The Alien Transfer Exit Program (ATEP) is an ongoing program that transfers Mexican nationals apprehended in one Border Patrol sector to another sector before removing them to Mexico. ATEP disrupts the smuggling cycle by physically separating aliens from the smuggling organizations that will repeatedly attempt to guide them into this country. In 2013 and 2014, ICE began reallocating limited resources away from ATEP to focus on the increasing number of Central American migrants and to effectively manage the influx of family units and unaccompanied children apprehended at the border, which has resulted in reduced ICE ATEP removals.
ICE's interior operations were further challenged by federal court decisions, including the 9th Circuit Court of Appeals ruling in Rodriguez v. Robbins, which required bond hearings for all individuals detained for six months or longer, including those subject to mandatory detention. In many instances, individuals request a bond hearing once they reach 180 days in detention, and, if so ordered by an immigration judge, post bond. Once the individual's case is transferred to the non-detained docket, the immigration court process generally takes longer, thereby reducing the number of final orders of removal in the short term.
For a comprehensive breakdown of ICE's FY 2014 removal numbers, please see the FY14 report here.
DHS Reporting Improvements
Statistical reporting currently involves integrating immigration data from multiple DHS agencies. To process and track individuals from the point of encounter through removal, both ICE and CBP currently use multiple systems. Pursuant to Secretary Johnson's direction, DHS is working to improve processes to identify, track, and report immigration data consistently across the Department and with our federal partners.
To improve unity of effort, the Department will create a comprehensive capability to advance DHS's missions and transparently share information with stakeholders and the public. The DHS Office of Immigration Statistics is working with all DHS components to create the capability to collect, maintain, and report data reflecting the numbers of individuals apprehended, removed, returned, or otherwise repatriated. The Office of Immigration Statistics expects to release their detailed 2014 Yearbook of Immigration Statistics in the middle of next year.
From the Department of Homeland Security
Protect Myself from Cyber Attacks
What You Need To Know
The Department of Homeland Security plays an important role in countering threats to our cyber network. We aim to secure the federal civilian networks, cyberspace and critical infrasture that are essential to our lives and work.
DHS's National Cybersecurity and Communications Integration Center (NCCIC) is a 24x7 center responsible for the production of a common operating picture for cyber and communications across the federal, state, and local government, intelligence and law enforcement communities and the private sector.
The following preventative strategies are intended to help our public and private partners proactively look for emails attempting to deceive users into "clicking the link" or opening attachments to seemingly real websites:
Never click on links in emails . If you do think the email is legitimate, whether from a third party retailer or primary retailer, go to the site and log on directly. Whatever notification or service offering was referenced in the email, if valid, will be available via regular log on.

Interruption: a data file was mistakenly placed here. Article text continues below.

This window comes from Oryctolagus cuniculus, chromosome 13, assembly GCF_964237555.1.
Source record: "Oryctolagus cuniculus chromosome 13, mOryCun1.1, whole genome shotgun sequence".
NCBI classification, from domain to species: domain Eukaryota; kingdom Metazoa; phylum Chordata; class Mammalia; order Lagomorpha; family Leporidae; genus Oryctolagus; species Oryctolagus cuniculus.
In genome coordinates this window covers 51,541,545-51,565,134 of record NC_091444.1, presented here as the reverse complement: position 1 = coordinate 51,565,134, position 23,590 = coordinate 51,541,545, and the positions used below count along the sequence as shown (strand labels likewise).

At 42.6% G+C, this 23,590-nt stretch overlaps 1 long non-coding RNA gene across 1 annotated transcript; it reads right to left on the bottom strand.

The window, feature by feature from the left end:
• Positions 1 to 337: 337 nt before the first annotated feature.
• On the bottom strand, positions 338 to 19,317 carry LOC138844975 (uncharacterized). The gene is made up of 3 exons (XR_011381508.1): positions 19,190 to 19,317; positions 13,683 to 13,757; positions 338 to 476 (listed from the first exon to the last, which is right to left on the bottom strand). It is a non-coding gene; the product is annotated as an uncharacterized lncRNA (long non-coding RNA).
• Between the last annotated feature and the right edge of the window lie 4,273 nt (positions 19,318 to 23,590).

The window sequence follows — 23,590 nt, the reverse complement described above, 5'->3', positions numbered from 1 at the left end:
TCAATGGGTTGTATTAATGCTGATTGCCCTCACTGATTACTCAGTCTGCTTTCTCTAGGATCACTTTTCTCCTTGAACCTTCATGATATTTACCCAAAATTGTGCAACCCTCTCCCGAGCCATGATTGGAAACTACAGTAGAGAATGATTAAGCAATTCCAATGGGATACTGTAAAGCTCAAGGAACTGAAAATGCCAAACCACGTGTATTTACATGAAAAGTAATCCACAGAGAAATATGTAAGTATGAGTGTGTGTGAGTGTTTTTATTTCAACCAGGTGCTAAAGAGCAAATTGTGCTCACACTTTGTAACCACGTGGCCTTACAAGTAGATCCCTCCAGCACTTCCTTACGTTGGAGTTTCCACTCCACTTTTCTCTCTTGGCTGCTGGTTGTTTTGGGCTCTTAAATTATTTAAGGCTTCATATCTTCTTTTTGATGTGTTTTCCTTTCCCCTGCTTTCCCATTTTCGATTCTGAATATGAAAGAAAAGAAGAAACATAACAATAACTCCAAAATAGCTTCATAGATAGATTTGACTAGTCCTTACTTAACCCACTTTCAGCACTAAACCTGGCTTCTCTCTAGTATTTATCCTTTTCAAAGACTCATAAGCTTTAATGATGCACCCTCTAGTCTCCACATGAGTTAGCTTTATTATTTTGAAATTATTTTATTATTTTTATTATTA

Never open the attachments . Typically, retailers will not send emails with attachments. If there is any doubt, contact the retailer directly and ask whether the email with the attachment was sent from them.
Do not give out personal information over the phone or in an email unless completely sure. Social engineering is a process of deceiving individuals into providing personal information to seemingly trusted agents who turn out to be malicious actors. If contacted over the phone by someone claiming to be a retailer or collection agency, do not give out your personal information. Ask them to provide you their name and a call-back number. Just because they may have some of your information does not mean they are legitimate!
Other practical tips to protect yourself from cyberattacks:
Set secure passwords and don't share them with anyone. Avoid using common words, phrases, or personal information and update regularly.
Keep your operating system, browser, anti-virus and other critical software up to date. Security updates and patches are available for free from major companies.
Verify the authenticity of requests from companies or individuals by contacting them directly. If you are asked to provide personal information via email, you can independently contact the company directly to verify this request.
Pay close attention to website URLs . Pay attention to the URLs of websites you visit. Malicious websites sometimes use a variation in common spelling or a different domain (for example, .com instead of .net) to deceive unsuspecting computer users.
For e-Mail, turn off the option to automatically download attachments.
Be suspicious of unknown links or requests sent through email or text message. Do not click on unknown links or answer strange questions sent to your mobile device, regardless of who the sender appears to be.
Advice about common security issues for non-technical computer users
Information about current security issues, vulnerabilities, and exploits
Weekly Summary of New Vulnerabilities
Stop. Think. Connect.